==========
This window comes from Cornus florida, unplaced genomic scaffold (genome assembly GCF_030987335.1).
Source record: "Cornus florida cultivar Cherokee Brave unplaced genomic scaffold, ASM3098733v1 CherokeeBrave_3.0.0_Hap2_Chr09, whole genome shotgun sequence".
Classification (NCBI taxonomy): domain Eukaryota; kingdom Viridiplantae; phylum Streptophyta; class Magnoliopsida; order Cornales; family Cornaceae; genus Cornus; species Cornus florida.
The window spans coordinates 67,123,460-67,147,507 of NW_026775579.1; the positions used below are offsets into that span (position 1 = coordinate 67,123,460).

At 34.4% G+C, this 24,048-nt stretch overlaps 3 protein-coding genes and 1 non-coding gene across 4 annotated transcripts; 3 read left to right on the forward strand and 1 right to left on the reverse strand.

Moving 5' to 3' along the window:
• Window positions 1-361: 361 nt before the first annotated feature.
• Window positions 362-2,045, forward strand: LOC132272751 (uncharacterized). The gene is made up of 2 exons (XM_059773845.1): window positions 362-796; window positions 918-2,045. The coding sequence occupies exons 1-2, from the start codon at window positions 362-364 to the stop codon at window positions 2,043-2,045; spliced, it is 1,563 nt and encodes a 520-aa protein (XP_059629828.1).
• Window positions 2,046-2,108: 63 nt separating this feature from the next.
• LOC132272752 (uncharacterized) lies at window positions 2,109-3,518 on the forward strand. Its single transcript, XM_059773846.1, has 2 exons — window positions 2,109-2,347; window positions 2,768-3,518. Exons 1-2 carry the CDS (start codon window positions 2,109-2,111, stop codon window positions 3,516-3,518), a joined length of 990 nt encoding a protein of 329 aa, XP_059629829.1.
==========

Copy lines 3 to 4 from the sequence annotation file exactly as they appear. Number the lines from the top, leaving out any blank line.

Classification (NCBI taxonomy): domain Eukaryota; kingdom Viridiplantae; phylum Streptophyta; class Magnoliopsida; order Cornales; family Cornaceae; genus Cornus; species Cornus florida.
The window spans coordinates 67,123,460-67,147,507 of NW_026775579.1; the positions used below are offsets into that span (position 1 = coordinate 67,123,460).